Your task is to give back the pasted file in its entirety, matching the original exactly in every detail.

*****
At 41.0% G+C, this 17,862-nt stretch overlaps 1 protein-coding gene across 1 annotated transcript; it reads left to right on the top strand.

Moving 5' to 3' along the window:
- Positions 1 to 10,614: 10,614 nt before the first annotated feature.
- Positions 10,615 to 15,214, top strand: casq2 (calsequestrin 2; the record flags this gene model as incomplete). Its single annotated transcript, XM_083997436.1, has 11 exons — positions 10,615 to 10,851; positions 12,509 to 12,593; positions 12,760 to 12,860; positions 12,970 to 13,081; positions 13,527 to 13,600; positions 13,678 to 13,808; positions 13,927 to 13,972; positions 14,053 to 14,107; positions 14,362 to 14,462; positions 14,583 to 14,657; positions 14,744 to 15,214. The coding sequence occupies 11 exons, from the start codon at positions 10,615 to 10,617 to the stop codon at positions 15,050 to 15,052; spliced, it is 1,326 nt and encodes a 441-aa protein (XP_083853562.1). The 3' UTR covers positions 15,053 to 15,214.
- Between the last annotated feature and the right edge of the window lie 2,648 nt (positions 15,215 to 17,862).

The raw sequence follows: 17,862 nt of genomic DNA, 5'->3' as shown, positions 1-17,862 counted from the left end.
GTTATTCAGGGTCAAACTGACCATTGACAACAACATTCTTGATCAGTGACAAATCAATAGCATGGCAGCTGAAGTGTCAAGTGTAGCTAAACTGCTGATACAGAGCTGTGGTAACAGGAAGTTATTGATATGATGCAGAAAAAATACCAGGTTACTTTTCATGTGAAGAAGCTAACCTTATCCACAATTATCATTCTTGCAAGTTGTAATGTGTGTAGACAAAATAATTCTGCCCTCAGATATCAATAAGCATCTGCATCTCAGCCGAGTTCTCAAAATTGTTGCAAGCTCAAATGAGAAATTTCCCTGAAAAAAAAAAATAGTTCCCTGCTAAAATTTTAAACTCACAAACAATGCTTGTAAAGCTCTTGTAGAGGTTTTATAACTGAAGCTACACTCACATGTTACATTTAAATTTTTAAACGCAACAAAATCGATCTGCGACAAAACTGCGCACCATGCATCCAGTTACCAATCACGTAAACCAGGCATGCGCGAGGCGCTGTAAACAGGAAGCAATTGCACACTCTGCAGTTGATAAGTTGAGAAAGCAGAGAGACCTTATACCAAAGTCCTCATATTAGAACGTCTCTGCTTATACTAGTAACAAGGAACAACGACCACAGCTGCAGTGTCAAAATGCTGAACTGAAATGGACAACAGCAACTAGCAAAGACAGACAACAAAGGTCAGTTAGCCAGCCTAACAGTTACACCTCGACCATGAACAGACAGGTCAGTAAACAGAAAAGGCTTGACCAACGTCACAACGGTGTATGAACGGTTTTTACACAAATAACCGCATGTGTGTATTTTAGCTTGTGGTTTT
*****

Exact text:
At 41.0% G+C, this 17,862-nt stretch overlaps 1 protein-coding gene across 1 annotated transcript; it reads left to right on the top strand.

Moving 5' to 3' along the window:
- Positions 1 to 10,614: 10,614 nt before the first annotated feature.
- Positions 10,615 to 15,214, top strand: casq2 (calsequestrin 2; the record flags this gene model as incomplete). Its single annotated transcript, XM_083997436.1, has 11 exons — positions 10,615 to 10,851; positions 12,509 to 12,593; positions 12,760 to 12,860; positions 12,970 to 13,081; positions 13,527 to 13,600; positions 13,678 to 13,808; positions 13,927 to 13,972; positions 14,053 to 14,107; positions 14,362 to 14,462; positions 14,583 to 14,657; positions 14,744 to 15,214. The coding sequence occupies 11 exons, from the start codon at positions 10,615 to 10,617 to the stop codon at positions 15,050 to 15,052; spliced, it is 1,326 nt and encodes a 441-aa protein (XP_083853562.1). The 3' UTR covers positions 15,053 to 15,214.
- Between the last annotated feature and the right edge of the window lie 2,648 nt (positions 15,215 to 17,862).

The raw sequence follows: 17,862 nt of genomic DNA, 5'->3' as shown, positions 1-17,862 counted from the left end.
GTTATTCAGGGTCAAACTGACCATTGACAACAACATTCTTGATCAGTGACAAATCAATAGCATGGCAGCTGAAGTGTCAAGTGTAGCTAAACTGCTGATACAGAGCTGTGGTAACAGGAAGTTATTGATATGATGCAGAAAAAATACCAGGTTACTTTTCATGTGAAGAAGCTAACCTTATCCACAATTATCATTCTTGCAAGTTGTAATGTGTGTAGACAAAATAATTCTGCCCTCAGATATCAATAAGCATCTGCATCTCAGCCGAGTTCTCAAAATTGTTGCAAGCTCAAATGAGAAATTTCCCTGAAAAAAAAAAATAGTTCCCTGCTAAAATTTTAAACTCACAAACAATGCTTGTAAAGCTCTTGTAGAGGTTTTATAACTGAAGCTACACTCACATGTTACATTTAAATTTTTAAACGCAACAAAATCGATCTGCGACAAAACTGCGCACCATGCATCCAGTTACCAATCACGTAAACCAGGCATGCGCGAGGCGCTGTAAACAGGAAGCAATTGCACACTCTGCAGTTGATAAGTTGAGAAAGCAGAGAGACCTTATACCAAAGTCCTCATATTAGAACGTCTCTGCTTATACTAGTAACAAGGAACAACGACCACAGCTGCAGTGTCAAAATGCTGAACTGAAATGGACAACAGCAACTAGCAAAGACAGACAACAAAGGTCAGTTAGCCAGCCTAACAGTTACACCTCGACCATGAACAGACAGGTCAGTAAACAGAAAAGGCTTGACCAACGTCACAACGGTGTATGAACGGTTTTTACACAAATAACCGCATGTGTGTATTTTAGCTTGTGGTTTT